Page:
LINK32.EXE -DUMP -HEADERS NTOSKRNL.EXE LINK32.EXE -DUMP -HEADERS NTOSKRNL.DBG
This utility can be found in the Visual C bin directory:
DUMPBIN.EXE /HEADERS NTOSKRNL.EXE DUMPBIN.EXE /HEADERS NTOSKRNL.DBG
If you are using a debugger on a system or a crash dump, you can find the checksum of the target file by viewing the file header in memory.
Checked VersionsIf you install debug checked versions of Windows NT files you need to make special arrangements for they dbg symbol files. Some hotfix checked builds have the symbolic information built into the target file. In these cases, just make a copy of the file and name it *.DBG. Place the file in the normal symbol sub directory, that is, \SYMBOLS\EXE.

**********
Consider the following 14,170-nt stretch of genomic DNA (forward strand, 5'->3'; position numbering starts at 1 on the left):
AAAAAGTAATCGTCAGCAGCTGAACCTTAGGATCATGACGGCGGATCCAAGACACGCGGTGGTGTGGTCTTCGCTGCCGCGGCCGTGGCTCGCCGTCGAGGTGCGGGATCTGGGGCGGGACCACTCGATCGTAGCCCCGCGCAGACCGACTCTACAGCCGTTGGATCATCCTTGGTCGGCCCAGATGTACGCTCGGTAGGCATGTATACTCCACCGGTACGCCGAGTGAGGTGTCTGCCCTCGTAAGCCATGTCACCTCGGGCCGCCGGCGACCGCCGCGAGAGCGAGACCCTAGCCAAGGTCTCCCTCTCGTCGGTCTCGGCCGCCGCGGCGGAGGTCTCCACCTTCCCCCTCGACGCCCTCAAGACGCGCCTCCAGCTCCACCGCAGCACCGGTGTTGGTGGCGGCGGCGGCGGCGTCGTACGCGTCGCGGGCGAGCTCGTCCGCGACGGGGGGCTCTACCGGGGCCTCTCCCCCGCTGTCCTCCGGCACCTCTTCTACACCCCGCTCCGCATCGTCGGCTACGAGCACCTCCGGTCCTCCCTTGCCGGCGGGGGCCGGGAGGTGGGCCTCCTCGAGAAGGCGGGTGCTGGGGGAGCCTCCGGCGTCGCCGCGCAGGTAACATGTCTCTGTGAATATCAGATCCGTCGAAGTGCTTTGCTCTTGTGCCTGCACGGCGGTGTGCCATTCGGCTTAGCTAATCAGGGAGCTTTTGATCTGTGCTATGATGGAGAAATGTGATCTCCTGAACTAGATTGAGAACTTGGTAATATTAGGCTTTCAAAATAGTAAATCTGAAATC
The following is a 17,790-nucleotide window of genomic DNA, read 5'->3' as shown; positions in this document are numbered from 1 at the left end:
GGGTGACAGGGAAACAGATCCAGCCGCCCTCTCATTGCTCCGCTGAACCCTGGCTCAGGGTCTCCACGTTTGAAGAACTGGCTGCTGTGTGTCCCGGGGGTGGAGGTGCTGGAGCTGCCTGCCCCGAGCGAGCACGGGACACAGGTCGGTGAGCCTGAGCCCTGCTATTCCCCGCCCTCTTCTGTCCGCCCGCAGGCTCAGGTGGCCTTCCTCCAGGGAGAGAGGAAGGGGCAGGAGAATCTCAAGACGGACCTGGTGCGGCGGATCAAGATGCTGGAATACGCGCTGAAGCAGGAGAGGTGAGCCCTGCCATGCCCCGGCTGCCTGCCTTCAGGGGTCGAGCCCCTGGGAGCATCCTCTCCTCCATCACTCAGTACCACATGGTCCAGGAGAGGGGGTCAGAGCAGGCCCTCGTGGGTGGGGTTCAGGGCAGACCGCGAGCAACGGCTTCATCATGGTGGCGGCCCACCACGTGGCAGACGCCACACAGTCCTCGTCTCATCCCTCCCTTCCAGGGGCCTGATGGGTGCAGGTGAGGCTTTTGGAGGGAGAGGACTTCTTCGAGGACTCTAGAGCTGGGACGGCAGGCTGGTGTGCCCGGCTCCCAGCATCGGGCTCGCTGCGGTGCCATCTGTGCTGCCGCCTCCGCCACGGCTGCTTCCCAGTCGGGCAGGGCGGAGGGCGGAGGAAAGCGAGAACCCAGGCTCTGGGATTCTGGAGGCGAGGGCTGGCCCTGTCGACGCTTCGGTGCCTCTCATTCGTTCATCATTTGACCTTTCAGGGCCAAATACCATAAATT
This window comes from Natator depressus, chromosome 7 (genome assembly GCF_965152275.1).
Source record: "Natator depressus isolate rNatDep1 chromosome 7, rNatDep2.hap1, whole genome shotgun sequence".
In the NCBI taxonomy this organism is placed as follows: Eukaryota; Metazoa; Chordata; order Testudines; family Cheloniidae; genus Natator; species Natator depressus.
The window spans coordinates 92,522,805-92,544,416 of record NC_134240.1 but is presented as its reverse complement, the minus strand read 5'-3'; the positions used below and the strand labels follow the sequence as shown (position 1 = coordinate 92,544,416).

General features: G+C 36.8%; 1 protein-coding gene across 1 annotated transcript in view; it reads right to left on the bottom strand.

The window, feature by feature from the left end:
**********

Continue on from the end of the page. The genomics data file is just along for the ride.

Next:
All publicly released check builds have separate dbg files just like the free releases. However, the dbg for checked and free versions are different. For example, the MS NT DDK contains a complete checked build of NT. It also contains a complete symbol set to go with it.
NOTE: Checked versions of the NT kernel are the same for both Multiprocessor and Uniprocessor systems.
Symbol LocationsRetail Product:
Article ID: 138258 - Last Review: November 1, 2006 - Revision: 2.1